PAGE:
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OK, so there won't be a LOT on here about sex, but tell the truth, that's most of the reason you entered this site, right? So, I'll slip some things in from time to time just to keep you coming...back.

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Friday, June 3, 2016

Since I'm such an expert on how to be a good Mom


I received a really nice email from another loyal reader, name of Judy, coincidentally NOT related to me, but is just about the sweetest person with one of the nicest, most sincere smiles you'll ever see. And she has a blog that is 10 times better than this one, but I'm not linking to it until she promises to make a new entry, even if it doesn't have anything to do with clutter! :-)

Anyway, with her permission, here is the email she sent me:

Hi Jamie,

I've been meaning to tell you how touched I was by Reat's journal entry words you quoted in your recent blog post.  (And a tip of the hat for keeping at your blog, unlike some people ... Ahem.)  

You reminded me of a few sun-drenched memories of mine, talking to Reat while waiting for Emily to finish her art class with Paul. One time she told me she had been reading over her journals, and she said, "I thought, wow, I was a really good mother!"  Such an enviable revelation ... especially to me ... one who is overly, overly self-critical.  She was so very special.

Love,

Judy

Well, first of all, thank you for taking the time to send me that, Judy. And secondly, judging from the quality of your amazing kids, you too are "a really good mother!"

But yeah, Mom was a great mom. I guess it's safe to say that we kids saw a side of her that many didn't, and are aware of decisions she made that we like to think we might have handled differently, and, I believe, in retrospect, that she wished she had too. (As is certainly true for me as a Dad as well.)  As wonderful a mom and person as she was, she did go through some tough times when she and we were much younger, but regardless, I put her in the small category of Quaker Saint from back in her era, along with people like Enid Brown, Virginia McQuail and Jane Moore. Not necessarily parent-related, except in the It Takes A Village scenario, in which case, since they certainly all helped raise me and my sibs, I think they certainly qualify.

I know Mom worked her butt off to be the best mom she could be. Funny, now that I'm a Dad, and have been for the best 18 years of my life, partly thanks to my kids, in some ways I have both more and less respect and awe for my folks. More, because I realize how incredibly hard it is, especially in terms of time and energy. But also, less, because I, like most of us, put my folks on a pedestal. A pedestal of perceived perfection (!) that though I still feel an element of for them, the idea that my kids may feel that way about me is just crazy. Whatever nice things they might think of me as a Dad, well, thanks, it means a lot, but there is so much I might have done better.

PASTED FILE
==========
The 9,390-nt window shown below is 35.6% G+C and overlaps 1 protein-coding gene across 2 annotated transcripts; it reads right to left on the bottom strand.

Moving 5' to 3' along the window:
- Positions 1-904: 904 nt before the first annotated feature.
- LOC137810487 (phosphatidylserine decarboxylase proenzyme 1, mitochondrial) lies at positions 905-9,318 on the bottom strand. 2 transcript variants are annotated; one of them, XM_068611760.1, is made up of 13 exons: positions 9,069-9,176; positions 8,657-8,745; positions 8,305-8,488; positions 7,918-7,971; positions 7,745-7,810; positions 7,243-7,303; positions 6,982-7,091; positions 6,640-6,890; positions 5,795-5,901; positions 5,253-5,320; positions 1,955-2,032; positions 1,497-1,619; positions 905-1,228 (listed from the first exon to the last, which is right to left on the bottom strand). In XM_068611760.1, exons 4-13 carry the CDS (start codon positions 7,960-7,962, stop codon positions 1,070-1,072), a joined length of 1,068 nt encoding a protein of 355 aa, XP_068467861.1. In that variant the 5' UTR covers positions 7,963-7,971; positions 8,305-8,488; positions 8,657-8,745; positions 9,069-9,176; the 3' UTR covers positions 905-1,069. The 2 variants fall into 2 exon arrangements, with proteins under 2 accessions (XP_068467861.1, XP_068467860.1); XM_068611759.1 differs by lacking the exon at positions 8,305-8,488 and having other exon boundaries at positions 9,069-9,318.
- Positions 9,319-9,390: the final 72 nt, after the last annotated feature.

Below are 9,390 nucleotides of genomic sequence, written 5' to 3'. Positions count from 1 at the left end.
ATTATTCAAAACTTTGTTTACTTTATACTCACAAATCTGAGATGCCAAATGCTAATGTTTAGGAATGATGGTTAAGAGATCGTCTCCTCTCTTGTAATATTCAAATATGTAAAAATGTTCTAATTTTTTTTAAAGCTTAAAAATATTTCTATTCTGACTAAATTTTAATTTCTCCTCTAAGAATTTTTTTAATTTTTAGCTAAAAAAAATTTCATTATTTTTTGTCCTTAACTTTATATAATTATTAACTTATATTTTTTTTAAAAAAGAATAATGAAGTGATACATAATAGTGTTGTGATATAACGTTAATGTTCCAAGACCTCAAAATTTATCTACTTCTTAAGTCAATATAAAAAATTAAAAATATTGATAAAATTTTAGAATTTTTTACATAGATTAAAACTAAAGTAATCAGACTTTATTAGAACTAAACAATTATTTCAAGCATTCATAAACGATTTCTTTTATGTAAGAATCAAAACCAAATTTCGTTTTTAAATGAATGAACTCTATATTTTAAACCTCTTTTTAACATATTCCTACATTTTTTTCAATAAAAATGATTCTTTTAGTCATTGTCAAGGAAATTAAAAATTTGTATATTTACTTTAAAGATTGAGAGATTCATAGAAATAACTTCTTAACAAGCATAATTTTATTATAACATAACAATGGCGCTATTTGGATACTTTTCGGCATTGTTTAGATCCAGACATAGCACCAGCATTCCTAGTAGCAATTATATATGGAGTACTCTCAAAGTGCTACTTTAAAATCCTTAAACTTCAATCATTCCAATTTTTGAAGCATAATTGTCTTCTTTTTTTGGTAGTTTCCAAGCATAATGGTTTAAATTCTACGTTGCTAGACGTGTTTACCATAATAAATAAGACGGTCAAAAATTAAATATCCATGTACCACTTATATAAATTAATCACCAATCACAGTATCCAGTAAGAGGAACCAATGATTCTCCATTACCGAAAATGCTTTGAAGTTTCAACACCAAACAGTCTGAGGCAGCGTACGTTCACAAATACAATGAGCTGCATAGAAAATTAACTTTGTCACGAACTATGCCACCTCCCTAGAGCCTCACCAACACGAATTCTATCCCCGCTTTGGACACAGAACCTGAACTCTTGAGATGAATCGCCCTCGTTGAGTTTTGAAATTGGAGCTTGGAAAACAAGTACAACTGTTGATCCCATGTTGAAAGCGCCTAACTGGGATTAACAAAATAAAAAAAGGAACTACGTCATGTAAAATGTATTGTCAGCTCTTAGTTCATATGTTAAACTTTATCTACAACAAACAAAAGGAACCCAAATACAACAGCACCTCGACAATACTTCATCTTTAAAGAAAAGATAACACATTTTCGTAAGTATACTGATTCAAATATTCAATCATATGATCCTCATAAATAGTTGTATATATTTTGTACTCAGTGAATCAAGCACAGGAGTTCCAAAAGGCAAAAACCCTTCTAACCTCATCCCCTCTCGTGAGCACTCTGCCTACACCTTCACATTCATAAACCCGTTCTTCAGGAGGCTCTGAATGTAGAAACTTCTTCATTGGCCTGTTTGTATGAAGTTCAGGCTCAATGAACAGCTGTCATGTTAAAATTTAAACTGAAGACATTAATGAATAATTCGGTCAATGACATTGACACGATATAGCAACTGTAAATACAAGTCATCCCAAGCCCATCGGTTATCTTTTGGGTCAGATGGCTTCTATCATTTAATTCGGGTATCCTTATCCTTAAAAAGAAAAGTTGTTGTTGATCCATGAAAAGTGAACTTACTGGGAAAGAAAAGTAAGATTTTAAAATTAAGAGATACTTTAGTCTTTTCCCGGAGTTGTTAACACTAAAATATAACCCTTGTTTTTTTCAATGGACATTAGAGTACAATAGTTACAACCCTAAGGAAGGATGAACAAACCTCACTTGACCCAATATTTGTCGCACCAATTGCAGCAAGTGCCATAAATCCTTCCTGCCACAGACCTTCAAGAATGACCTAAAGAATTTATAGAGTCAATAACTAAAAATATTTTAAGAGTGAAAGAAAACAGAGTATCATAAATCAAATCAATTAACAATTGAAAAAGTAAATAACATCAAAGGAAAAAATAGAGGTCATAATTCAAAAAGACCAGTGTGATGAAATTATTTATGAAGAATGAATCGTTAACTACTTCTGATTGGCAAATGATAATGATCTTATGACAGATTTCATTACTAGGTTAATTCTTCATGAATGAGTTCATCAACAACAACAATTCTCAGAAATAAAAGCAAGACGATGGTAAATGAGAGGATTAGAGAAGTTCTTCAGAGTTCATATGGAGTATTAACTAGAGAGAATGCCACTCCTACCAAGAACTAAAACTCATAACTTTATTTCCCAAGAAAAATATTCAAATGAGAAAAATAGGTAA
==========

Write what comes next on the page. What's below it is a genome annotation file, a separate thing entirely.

Mom was a mom during an important historical parenting transition, one I don't think has been written about much, at least that I have seen. Up until Dr. Spock (no, not this guy), the one who wrote THE book on parenting in 1946 which was a bible to post-war moms. But even past that, the women who were moms from the mid- to late-50's and into the 60's, when the idea of kids being seen and not heard was not only questioned, but pretty much abandoned. I don't know whether it was the moms who caused that to happen or the kids, starting around the time that Blackboard Jungle (really hitting Wikipedia hard today!) was written (another of the rare books that I actually read!...ok, it's a not a rare book, it's a book read by me, which is rare. Sorry, grammar/syntax-police.) and the movie version was filmed. (Movie note: "It is remembered for its innovative use of rock and roll in its soundtrack and for the unusual breakout role of a black Bahamian-American cast member, future Oscar winner and star Sidney Poitier as a rebellious, yet musically talented student.") Awesome book, awesome movie!

I remember a time in the late 60's/early 70's when Mom became really, really into reading up on all kinds of new parenting and education-related techniques. The book Open Classroom was especially important to her - not geared toward parenting, per se, but I know it had an impact anyway.

I guess that's all I wanted to share for now, when I think of Mom as a mom.  I guess the nicest thing, of many, that I could say about her as a mom, or more importantly maybe, as a person, was that after she died, my sisters and I decided going forward, without her as a person to help us with our day-to-day challenges, we would approach each such challenge based on WWMD: What would Mom Do. And that mindset has rarely, if ever, failed me...when I've remembered to use it.

All that said, the two things I always try to come back to related to parenting are:

1 - I believe that we play way less of a role in our kids development than we think we do, and...

2 - As our wise friend, Wanda, who lives in St. Croix in the Virgin Islands once said; "We're all doing the best we can." Amen, Wanda.

And thanks again, Judy.



1 comment:

  1. Nice. A springboard for a sibling conversation at some point about how we now see the way our parents raised us, from this new perspective of parents of adult children, and even (wow) as grandparents!

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